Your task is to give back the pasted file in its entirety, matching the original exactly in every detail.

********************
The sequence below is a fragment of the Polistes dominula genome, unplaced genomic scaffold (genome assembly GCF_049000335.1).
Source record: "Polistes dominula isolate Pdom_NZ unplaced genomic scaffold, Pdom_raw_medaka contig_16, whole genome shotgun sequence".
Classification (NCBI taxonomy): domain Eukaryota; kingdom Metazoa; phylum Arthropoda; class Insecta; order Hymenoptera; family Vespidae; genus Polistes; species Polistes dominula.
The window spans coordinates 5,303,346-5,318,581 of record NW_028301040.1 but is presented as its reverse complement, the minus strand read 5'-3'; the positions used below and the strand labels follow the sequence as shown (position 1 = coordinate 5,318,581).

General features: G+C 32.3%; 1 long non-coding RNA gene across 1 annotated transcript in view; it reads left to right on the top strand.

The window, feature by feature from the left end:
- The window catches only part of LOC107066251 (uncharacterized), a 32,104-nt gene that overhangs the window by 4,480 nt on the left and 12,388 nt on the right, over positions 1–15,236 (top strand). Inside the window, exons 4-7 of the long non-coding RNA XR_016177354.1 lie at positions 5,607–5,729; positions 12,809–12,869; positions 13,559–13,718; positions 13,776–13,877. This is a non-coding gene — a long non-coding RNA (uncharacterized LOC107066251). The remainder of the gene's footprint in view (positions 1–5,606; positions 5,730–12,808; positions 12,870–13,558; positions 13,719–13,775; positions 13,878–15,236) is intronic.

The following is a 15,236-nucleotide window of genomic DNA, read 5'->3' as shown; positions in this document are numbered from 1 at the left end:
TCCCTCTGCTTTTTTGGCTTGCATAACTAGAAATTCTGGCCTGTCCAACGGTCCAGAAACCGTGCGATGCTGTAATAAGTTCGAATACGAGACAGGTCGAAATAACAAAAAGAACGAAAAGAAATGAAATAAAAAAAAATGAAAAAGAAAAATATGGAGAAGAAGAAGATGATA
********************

The sequence below is a fragment of the Polistes dominula genome, unplaced genomic scaffold (genome assembly GCF_049000335.1).
Source record: "Polistes dominula isolate Pdom_NZ unplaced genomic scaffold, Pdom_raw_medaka contig_16, whole genome shotgun sequence".
Classification (NCBI taxonomy): domain Eukaryota; kingdom Metazoa; phylum Arthropoda; class Insecta; order Hymenoptera; family Vespidae; genus Polistes; species Polistes dominula.
The window spans coordinates 5,303,346-5,318,581 of record NW_028301040.1 but is presented as its reverse complement, the minus strand read 5'-3'; the positions used below and the strand labels follow the sequence as shown (position 1 = coordinate 5,318,581).

General features: G+C 32.3%; 1 long non-coding RNA gene across 1 annotated transcript in view; it reads left to right on the top strand.

The window, feature by feature from the left end:
- The window catches only part of LOC107066251 (uncharacterized), a 32,104-nt gene that overhangs the window by 4,480 nt on the left and 12,388 nt on the right, over positions 1–15,236 (top strand). Inside the window, exons 4-7 of the long non-coding RNA XR_016177354.1 lie at positions 5,607–5,729; positions 12,809–12,869; positions 13,559–13,718; positions 13,776–13,877. This is a non-coding gene — a long non-coding RNA (uncharacterized LOC107066251). The remainder of the gene's footprint in view (positions 1–5,606; positions 5,730–12,808; positions 12,870–13,558; positions 13,719–13,775; positions 13,878–15,236) is intronic.

The following is a 15,236-nucleotide window of genomic DNA, read 5'->3' as shown; positions in this document are numbered from 1 at the left end:
TCCCTCTGCTTTTTTGGCTTGCATAACTAGAAATTCTGGCCTGTCCAACGGTCCAGAAACCGTGCGATGCTGTAATAAGTTCGAATACGAGACAGGTCGAAATAACAAAAAGAACGAAAAGAAATGAAATAAAAAAAAATGAAAAAGAAAAATATGGAGAAGAAGAAGATGATA